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What's the difference between a heart attack and cardiac arrest?

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However, the symptoms of one common illness, flu, could indicate something a little more serious.

Have you ever heard of a silent heart attack?

According to the Cleveland Clinic, a heart attack is silent “when it has no symptoms, mild symptoms or symptoms people don’t connect to a heart attack”.

These symptoms, say the clinic, can be similar to those of flu.

Symptoms of a silent heart attack include:
• A sore muscle in your chest or upper back
• An ache in your jaw, augmentin bid 1000 mg 10 tablet arms or upper back.
• You are very tired
• You have indigestion.
For comparison the NHS lists the symptoms of flu as the following
• A sudden high temperature of 38C or more
• An aching body
• Feeling tired and exhausted
• A dry cough
• Sore throat
• Headache
• Difficultly sleeping
• Loss of appetite
• Diarrhoea or abdominal pain
• Feeling nauseous or vomiting.

Since the symptoms of a silent heart attack are different from those of a traditional heart attack, many may not realise they have had an attack.

Any heart attack is an emergency situation and so it is key to act quickly.

The symptoms of the more common form of heart attack can include chest pain, pain in other parts of the body, feeling lightheaded or dizzy, sweating, shortness of breath, nausea, vomiting, an overwhelming sense of anxiety and coughing or wheezing.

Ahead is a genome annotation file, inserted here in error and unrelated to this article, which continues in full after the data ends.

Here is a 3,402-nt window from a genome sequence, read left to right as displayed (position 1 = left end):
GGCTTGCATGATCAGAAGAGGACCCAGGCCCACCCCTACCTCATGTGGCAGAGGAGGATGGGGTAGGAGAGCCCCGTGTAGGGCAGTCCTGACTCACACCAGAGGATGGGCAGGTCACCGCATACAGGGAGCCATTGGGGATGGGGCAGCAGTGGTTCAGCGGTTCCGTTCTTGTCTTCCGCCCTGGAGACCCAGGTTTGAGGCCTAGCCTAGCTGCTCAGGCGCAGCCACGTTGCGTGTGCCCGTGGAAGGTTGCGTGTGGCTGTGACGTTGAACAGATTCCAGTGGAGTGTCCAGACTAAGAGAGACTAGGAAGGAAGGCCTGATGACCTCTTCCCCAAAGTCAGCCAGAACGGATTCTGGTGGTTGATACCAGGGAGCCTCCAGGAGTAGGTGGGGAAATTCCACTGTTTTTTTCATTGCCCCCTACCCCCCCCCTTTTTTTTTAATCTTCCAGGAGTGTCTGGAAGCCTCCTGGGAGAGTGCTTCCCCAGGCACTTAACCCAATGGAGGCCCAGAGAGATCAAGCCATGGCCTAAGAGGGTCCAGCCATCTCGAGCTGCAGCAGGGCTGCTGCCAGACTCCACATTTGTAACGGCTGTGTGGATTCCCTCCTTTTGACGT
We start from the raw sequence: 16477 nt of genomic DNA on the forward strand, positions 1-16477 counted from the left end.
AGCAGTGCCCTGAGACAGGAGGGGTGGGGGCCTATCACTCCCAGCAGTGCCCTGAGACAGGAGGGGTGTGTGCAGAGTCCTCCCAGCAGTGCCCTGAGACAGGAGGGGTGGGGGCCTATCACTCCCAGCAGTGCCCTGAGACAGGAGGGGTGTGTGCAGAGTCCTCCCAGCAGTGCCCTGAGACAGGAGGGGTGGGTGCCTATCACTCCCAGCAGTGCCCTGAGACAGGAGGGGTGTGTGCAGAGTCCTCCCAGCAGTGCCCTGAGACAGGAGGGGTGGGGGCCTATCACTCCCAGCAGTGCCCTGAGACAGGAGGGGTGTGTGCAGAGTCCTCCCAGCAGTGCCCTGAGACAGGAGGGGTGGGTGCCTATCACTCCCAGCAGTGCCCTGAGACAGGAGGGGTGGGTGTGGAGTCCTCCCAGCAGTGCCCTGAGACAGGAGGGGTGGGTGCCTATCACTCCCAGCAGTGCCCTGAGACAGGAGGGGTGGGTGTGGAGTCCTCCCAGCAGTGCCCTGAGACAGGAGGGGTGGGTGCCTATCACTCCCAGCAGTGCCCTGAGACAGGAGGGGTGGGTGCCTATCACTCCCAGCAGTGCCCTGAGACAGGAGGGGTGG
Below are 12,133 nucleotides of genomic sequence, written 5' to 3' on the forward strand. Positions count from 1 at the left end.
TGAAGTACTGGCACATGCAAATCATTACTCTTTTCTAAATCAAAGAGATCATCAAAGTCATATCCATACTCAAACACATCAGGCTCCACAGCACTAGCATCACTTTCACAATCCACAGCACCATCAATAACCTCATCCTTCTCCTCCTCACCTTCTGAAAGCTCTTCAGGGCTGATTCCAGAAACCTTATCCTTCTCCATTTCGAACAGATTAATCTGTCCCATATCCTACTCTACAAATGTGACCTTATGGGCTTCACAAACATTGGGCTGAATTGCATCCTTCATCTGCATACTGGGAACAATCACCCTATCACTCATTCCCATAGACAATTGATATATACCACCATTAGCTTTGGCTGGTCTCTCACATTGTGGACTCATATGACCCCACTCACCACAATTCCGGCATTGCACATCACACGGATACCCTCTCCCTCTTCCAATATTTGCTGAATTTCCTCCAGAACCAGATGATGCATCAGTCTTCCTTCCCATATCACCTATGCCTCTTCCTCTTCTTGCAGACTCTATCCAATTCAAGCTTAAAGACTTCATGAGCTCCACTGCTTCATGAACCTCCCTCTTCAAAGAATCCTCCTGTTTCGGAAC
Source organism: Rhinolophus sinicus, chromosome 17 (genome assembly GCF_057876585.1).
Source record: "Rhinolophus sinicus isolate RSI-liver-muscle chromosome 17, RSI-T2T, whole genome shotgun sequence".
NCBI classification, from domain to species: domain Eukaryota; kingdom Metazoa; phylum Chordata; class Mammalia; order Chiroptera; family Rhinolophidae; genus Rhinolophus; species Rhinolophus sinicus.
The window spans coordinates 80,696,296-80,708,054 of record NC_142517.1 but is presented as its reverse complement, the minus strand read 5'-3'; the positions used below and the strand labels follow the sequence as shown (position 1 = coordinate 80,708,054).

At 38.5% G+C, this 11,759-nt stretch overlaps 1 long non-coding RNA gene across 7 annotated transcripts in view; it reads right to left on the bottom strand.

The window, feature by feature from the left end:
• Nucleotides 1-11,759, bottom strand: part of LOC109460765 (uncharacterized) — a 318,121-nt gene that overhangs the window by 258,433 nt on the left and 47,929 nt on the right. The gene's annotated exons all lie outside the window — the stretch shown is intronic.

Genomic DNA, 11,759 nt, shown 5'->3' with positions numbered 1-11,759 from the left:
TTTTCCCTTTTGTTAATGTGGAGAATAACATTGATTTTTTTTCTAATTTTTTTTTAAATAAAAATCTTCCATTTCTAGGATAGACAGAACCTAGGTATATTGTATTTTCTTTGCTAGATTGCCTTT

Your treatment will depend on the severity of the heart attack.

If you’ve had the most serious kind, a segment elevation myocardial infarction (STEMI), the NHS says that this requires emergency treatment and potential medication to unblock your arteries.

If your symptoms started within the past 12 hours you might be offered a primary percutaneous coronary intervention (PCI).

In a PCI, the arteries are widened.

If they started within those 12 hours but you can’t get an PCI, you could be offered medicine to break down the blood clots around your heart.

However, if your symptoms started more than 12 hours ago, you could be offered a combination of medicine, a PC or heart bypass surgery.

There are three main risk factors to reduce your risk of having a heart attack.

They are eating a healthy and balanced diet, not smoking, and managing your blood pressure so it doesn’t go too high.

If you have any questions or concerns about heart attacks consult the NHS or your GP.

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